1. Widerstehe doch der Sünde,1
Sonst ergreifet dich ihr Gift.
    Lass dich nicht den Satan blenden;
    Denn die Gottes Ehre schänden,
    Trifft ein Fluch, der tödlich ist.2
1. Do resist sin,3
Or else its poison will take hold of you.
   Do not let Satan bedazzle you,
   For those who disgrace God’s honor 
   Will meet a curse that is deadly.
2. Die Art verruchten4 Sünden
Sind zwar von aussen wunderschön;5
Allein man muss
Hernach mit Kummer und Verdruss
Viel Ungemach empfinden.
Von aussen ist sie Gold;
Doch, will man weiter gehn,
So zeigt sich mehr6 ein leerer Schatten
Und übertünchtes Grab.
Sie ist den Sodomsäpfeln gleich,
Und die sich mit denselben7 gatten,
Gelangen nicht in Gottes Reich.
Sie ist als wie ein scharfes Schwert,
Das uns durch Leib und Seele fährt.
2. The nature of wicked sins
Are indeed wondrously beautiful from the outside;
Afterward, however, one must,
With grief and chagrin,
Feel much affliction.
From the outside, it [sin’s nature] is gold;
But if one proceeds further,
Then what instead8 comes into view
Is a phantasm9 and whitewashed sepulchre.10
It [sin’s nature] is like Sodom-apples11
And things of their ilk;12
[They] do not belong to13 the kingdom of God.14
It [sin’s nature] is like a sharp sword15
That runs us through, body and soul.
3. Wer Sünde tut, der ist vom Teufel,
Denn dieser hat sie aufgebracht.
Doch wenn man ihren schnöden Banden
Mit rechten16 Andacht widerstanden,
Hat sie sich gleich davon gemacht.
3. Whoever commits sin, he is of the devil;
For this one [the devil] has brought it [sin] forth.17
But when one resists its [sin’s] odious bonds
With true acts of devotion,
It [sin] has marched off, immediately.18
(Georg Christian Lehms) (transl. Michael Marissen and Daniel R. Melamed)

1 The earliest surviving source of Bach’s cantata (from the 1710s) is not in his handwriting, and it contains several readings that are different from contemporary printed texts, including a complete cantata cycle by the poet from 1711 and booklets connected with a setting possibly by other (unknown) composers. Some variant readings from these printed editions have been adopted in modern editions of Bach’s cantata. We have used the readings from the sources of the cantata, as there is no evidence that Bach’s setting ever corresponded with the printed librettos. Out of musical or liturgical motivations, or both, some modern performances add a closing chorale stanza, but there is no evidence (and no real cause to suspect) that Bach’s cantata ever had more than the three movements given here.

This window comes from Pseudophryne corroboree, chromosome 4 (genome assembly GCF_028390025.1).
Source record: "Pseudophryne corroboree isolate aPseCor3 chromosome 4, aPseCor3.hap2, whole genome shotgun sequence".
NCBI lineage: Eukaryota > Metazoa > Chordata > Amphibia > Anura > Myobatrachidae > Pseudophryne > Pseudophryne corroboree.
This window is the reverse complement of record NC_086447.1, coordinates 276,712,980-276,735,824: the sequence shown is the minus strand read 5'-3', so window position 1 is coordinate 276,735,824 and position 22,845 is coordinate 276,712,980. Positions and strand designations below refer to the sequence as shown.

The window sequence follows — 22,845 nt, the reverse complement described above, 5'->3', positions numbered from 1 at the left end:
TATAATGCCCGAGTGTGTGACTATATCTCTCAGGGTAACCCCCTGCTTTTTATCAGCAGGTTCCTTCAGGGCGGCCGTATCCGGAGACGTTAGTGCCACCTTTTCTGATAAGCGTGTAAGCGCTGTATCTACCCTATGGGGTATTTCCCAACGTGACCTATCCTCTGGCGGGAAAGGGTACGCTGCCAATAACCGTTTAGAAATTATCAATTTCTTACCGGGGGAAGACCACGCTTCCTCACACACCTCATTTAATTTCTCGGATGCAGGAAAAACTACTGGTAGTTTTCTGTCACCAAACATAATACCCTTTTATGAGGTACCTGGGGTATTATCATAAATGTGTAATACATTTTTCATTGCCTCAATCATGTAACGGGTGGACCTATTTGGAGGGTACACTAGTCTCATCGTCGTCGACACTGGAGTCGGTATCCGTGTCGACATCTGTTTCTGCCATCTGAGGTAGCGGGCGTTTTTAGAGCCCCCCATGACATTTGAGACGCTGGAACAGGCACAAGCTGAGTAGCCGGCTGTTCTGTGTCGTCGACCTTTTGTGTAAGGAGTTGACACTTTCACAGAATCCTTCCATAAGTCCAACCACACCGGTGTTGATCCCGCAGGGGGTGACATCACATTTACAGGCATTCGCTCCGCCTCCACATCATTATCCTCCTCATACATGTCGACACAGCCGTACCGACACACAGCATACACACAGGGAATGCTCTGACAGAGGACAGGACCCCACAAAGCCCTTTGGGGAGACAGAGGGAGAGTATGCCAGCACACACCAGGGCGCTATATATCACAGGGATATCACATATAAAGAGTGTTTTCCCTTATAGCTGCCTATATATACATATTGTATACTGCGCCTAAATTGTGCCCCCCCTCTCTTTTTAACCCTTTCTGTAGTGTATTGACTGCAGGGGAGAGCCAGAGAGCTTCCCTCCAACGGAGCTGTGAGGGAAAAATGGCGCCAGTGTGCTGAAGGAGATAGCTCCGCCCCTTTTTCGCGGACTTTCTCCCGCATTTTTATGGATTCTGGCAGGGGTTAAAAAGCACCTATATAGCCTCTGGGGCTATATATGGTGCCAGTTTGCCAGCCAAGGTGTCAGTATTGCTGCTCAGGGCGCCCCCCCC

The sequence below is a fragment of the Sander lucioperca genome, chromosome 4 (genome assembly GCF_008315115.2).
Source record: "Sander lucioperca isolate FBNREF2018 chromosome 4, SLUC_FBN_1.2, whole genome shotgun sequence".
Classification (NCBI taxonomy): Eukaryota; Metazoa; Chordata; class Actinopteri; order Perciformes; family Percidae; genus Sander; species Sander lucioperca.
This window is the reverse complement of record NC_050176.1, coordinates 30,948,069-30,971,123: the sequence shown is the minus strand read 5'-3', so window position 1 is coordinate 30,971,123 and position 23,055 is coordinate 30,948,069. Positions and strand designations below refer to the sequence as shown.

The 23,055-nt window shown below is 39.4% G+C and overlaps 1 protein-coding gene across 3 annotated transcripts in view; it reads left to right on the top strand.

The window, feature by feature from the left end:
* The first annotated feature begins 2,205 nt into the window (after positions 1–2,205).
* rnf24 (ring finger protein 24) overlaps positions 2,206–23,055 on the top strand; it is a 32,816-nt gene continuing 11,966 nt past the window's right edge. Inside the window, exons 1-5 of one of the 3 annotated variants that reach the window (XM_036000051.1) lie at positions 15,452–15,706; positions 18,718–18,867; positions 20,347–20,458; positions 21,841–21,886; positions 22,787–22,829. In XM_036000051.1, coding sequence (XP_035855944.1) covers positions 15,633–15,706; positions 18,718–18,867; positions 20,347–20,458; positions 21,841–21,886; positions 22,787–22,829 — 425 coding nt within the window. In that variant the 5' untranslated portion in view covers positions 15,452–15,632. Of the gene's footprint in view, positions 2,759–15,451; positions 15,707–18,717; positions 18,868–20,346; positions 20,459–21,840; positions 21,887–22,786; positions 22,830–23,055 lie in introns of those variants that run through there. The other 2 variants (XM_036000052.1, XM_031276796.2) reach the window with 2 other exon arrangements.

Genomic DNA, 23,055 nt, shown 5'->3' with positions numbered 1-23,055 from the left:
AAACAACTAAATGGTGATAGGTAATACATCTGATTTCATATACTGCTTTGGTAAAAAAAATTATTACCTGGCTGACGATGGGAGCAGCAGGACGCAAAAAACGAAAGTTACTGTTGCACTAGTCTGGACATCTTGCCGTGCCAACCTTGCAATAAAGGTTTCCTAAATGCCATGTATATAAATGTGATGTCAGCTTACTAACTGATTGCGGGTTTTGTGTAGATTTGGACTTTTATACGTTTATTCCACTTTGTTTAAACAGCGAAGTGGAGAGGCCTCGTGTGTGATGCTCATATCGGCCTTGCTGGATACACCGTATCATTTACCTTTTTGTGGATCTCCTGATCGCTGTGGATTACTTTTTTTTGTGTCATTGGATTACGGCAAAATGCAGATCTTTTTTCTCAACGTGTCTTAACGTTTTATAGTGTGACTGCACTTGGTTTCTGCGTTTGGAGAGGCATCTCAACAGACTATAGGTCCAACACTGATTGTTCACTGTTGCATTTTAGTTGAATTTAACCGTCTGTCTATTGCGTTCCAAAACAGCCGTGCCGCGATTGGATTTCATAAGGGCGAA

2 The poet’s surviving printed text reads “Trifft ein Fluch, der tödlich trifft” (“meet a curse that strikes deadly”), a wording which may have been rejected for Bach’s cantata on account of the double use of “trifft.” The poet’s word choice, however, does make a proper rhyme with “Gift” in line 2.

3 “Widerstehe der Sünde” does not simply mean “resist sinning” (i.e., keep yourself from doing sinful acts), but rather “resist the broadly encompassing power of ‘original sin’” (see the end of fn. 17, below).

4 This line is apparently meant to be understood as “Die Art [von] verruchten Sünden.” The plural verb “sind” in the next line is difficult to explain given the singular “Art.”

5 The wording of lines 1–2 in the earliest surviving source of Bach’s cantata is “Die Art verruchten Sünden sind zwar von aussen wunderschön” (“The nature of wicked sins are indeed wondrously beautiful from the outside”). The poet’s printed text, however, reads “Die Art verruckter Sünden scheint zwar von aussen wunderschön” (“The nature of demented sin appears indeed beautiful from the outside”). Modern editions of Bach’s cantata, on the other hand, read “Die Art verruchter Sünden ist zwar von aussen wunderschön” (“The nature of wicked sin is indeed beautiful from the outside”).

6 The wording in the earliest surviving source of Bach’s cantata is “So zeigt sich [viel]mehr ein leerer Schatten” (“Then what actually / in fact / rather / instead comes into view”). The poet’s printed text and modern editions of Bach’s cantata read “So zeigt sich nur ein leerer Schatten” (“Then what only comes into view”; or, “Then all it is that comes into view”). The reading in Bach’s cantata source is perhaps more sinister. See also fn. 8, below.